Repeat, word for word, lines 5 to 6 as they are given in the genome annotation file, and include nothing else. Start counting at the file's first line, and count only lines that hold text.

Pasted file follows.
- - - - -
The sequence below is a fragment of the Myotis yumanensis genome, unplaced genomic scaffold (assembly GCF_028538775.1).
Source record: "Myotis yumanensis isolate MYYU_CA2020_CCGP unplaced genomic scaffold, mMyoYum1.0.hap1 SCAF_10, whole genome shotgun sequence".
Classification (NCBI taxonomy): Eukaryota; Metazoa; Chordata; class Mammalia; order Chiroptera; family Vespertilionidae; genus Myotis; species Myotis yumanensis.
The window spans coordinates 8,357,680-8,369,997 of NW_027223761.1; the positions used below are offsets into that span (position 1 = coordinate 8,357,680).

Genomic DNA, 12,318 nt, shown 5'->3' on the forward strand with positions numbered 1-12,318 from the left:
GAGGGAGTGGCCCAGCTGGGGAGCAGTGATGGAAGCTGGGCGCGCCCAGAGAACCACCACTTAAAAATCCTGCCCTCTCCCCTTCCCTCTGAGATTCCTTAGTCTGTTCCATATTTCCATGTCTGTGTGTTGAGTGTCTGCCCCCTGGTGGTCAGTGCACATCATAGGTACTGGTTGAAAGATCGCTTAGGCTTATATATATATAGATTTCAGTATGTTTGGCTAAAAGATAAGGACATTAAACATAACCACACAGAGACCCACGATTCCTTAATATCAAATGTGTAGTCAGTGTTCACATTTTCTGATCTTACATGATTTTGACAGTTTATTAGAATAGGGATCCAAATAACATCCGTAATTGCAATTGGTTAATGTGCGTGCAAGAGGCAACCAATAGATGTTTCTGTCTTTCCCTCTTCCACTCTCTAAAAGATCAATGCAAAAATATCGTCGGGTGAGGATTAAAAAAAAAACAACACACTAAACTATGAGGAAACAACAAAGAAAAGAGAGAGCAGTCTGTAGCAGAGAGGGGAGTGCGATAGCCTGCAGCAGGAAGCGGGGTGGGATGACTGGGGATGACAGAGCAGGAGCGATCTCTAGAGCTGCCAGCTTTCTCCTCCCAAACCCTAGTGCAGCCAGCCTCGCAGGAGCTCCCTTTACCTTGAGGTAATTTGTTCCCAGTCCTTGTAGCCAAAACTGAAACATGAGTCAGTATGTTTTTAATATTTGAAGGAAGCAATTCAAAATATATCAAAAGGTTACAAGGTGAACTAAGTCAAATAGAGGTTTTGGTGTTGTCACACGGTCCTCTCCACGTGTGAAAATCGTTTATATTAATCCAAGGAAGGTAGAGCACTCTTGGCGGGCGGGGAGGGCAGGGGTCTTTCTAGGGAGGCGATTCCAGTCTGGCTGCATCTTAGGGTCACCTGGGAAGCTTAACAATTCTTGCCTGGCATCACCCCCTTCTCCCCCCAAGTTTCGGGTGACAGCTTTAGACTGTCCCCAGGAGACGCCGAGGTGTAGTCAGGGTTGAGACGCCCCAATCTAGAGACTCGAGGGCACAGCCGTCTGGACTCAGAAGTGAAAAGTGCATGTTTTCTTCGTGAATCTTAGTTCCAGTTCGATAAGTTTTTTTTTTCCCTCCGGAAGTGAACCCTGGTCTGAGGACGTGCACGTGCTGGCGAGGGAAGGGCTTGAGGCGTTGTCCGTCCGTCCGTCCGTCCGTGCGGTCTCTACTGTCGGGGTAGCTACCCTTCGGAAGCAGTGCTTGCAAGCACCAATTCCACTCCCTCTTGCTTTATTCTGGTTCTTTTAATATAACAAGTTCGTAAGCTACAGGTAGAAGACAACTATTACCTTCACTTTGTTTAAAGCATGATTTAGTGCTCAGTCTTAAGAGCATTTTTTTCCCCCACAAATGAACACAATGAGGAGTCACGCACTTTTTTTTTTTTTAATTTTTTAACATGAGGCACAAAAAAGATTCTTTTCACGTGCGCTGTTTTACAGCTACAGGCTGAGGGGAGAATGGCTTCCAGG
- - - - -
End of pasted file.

Genomic DNA, 12,318 nt, shown 5'->3' on the forward strand with positions numbered 1-12,318 from the left:
GAGGGAGTGGCCCAGCTGGGGAGCAGTGATGGAAGCTGGGCGCGCCCAGAGAACCACCACTTAAAAATCCTGCCCTCTCCCCTTCCCTCTGAGATTCCTTAGTCTGTTCCATATTTCCATGTCTGTGTGTTGAGTGTCTGCCCCCTGGTGGTCAGTGCACATCATAGGTACTGGTTGAAAGATCGCTTAGGCTTATATATATATAGATTTCAGTATGTTTGGCTAAAAGATAAGGACATTAAACATAACCACACAGAGACCCACGATTCCTTAATATCAAATGTGTAGTCAGTGTTCACATTTTCTGATCTTACATGATTTTGACAGTTTATTAGAATAGGGATCCAAATAACATCCGTAATTGCAATTGGTTAATGTGCGTGCAAGAGGCAACCAATAGATGTTTCTGTCTTTCCCTCTTCCACTCTCTAAAAGATCAATGCAAAAATATCGTCGGGTGAGGATTAAAAAAAAAACAACACACTAAACTATGAGGAAACAACAAAGAAAAGAGAGAGCAGTCTGTAGCAGAGAGGGGAGTGCGATAGCCTGCAGCAGGAAGCGGGGTGGGATGACTGGGGATGACAGAGCAGGAGCGATCTCTAGAGCTGCCAGCTTTCTCCTCCCAAACCCTAGTGCAGCCAGCCTCGCAGGAGCTCCCTTTACCTTGAGGTAATTTGTTCCCAGTCCTTGTAGCCAAAACTGAAACATGAGTCAGTATGTTTTTAATATTTGAAGGAAGCAATTCAAAATATATCAAAAGGTTACAAGGTGAACTAAGTCAAATAGAGGTTTTGGTGTTGTCACACGGTCCTCTCCACGTGTGAAAATCGTTTATATTAATCCAAGGAAGGTAGAGCACTCTTGGCGGGCGGGGAGGGCAGGGGTCTTTCTAGGGAGGCGATTCCAGTCTGGCTGCATCTTAGGGTCACCTGGGAAGCTTAACAATTCTTGCCTGGCATCACCCCCTTCTCCCCCCAAGTTTCGGGTGACAGCTTTAGACTGTCCCCAGGAGACGCCGAGGTGTAGTCAGGGTTGAGACGCCCCAATCTAGAGACTCGAGGGCACAGCCGTCTGGACTCAGAAGTGAAAAGTGCATGTTTTCTTCGTGAATCTTAGTTCCAGTTCGATAAGTTTTTTTTTTCCCTCCGGAAGTGAACCCTGGTCTGAGGACGTGCACGTGCTGGCGAGGGAAGGGCTTGAGGCGTTGTCCGTCCGTCCGTCCGTCCGTGCGGTCTCTACTGTCGGGGTAGCTACCCTTCGGAAGCAGTGCTTGCAAGCACCAATTCCACTCCCTCTTGCTTTATTCTGGTTCTTTTAATATAACAAGTTCGTAAGCTACAGGTAGAAGACAACTATTACCTTCACTTTGTTTAAAGCATGATTTAGTGCTCAGTCTTAAGAGCATTTTTTTCCCCCACAAATGAACACAATGAGGAGTCACGCACTTTTTTTTTTTTTAATTTTTTAACATGAGGCACAAAAAAGATTCTTTTCACGTGCGCTGTTTTACAGCTACAGGCTGAGGGGAGAATGGCTTCCAGG